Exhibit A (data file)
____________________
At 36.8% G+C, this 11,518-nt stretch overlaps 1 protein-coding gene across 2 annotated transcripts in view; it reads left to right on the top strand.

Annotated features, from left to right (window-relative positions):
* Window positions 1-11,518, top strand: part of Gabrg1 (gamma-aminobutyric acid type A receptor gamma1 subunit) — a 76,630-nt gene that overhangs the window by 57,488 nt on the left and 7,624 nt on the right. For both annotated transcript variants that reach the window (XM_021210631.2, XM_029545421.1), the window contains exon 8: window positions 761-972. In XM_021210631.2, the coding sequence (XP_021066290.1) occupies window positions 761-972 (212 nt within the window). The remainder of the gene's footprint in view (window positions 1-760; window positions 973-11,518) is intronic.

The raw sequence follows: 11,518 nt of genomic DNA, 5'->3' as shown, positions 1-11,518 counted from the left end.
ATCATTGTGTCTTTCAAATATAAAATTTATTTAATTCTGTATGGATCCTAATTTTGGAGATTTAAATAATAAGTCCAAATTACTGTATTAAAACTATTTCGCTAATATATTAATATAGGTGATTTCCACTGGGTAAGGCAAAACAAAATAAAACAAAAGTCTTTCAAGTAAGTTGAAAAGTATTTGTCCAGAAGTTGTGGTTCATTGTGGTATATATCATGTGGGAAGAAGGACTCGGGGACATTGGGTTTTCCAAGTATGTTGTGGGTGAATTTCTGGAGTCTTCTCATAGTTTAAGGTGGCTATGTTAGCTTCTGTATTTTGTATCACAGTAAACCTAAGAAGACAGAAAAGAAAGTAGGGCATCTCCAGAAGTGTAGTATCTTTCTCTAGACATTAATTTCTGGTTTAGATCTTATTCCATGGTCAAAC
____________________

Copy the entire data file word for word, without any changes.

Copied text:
At 36.8% G+C, this 11,518-nt stretch overlaps 1 protein-coding gene across 2 annotated transcripts in view; it reads left to right on the top strand.

Annotated features, from left to right (window-relative positions):
* Window positions 1-11,518, top strand: part of Gabrg1 (gamma-aminobutyric acid type A receptor gamma1 subunit) — a 76,630-nt gene that overhangs the window by 57,488 nt on the left and 7,624 nt on the right. For both annotated transcript variants that reach the window (XM_021210631.2, XM_029545421.1), the window contains exon 8: window positions 761-972. In XM_021210631.2, the coding sequence (XP_021066290.1) occupies window positions 761-972 (212 nt within the window). The remainder of the gene's footprint in view (window positions 1-760; window positions 973-11,518) is intronic.

The raw sequence follows: 11,518 nt of genomic DNA, 5'->3' as shown, positions 1-11,518 counted from the left end.
ATCATTGTGTCTTTCAAATATAAAATTTATTTAATTCTGTATGGATCCTAATTTTGGAGATTTAAATAATAAGTCCAAATTACTGTATTAAAACTATTTCGCTAATATATTAATATAGGTGATTTCCACTGGGTAAGGCAAAACAAAATAAAACAAAAGTCTTTCAAGTAAGTTGAAAAGTATTTGTCCAGAAGTTGTGGTTCATTGTGGTATATATCATGTGGGAAGAAGGACTCGGGGACATTGGGTTTTCCAAGTATGTTGTGGGTGAATTTCTGGAGTCTTCTCATAGTTTAAGGTGGCTATGTTAGCTTCTGTATTTTGTATCACAGTAAACCTAAGAAGACAGAAAAGAAAGTAGGGCATCTCCAGAAGTGTAGTATCTTTCTCTAGACATTAATTTCTGGTTTAGATCTTATTCCATGGTCAAAC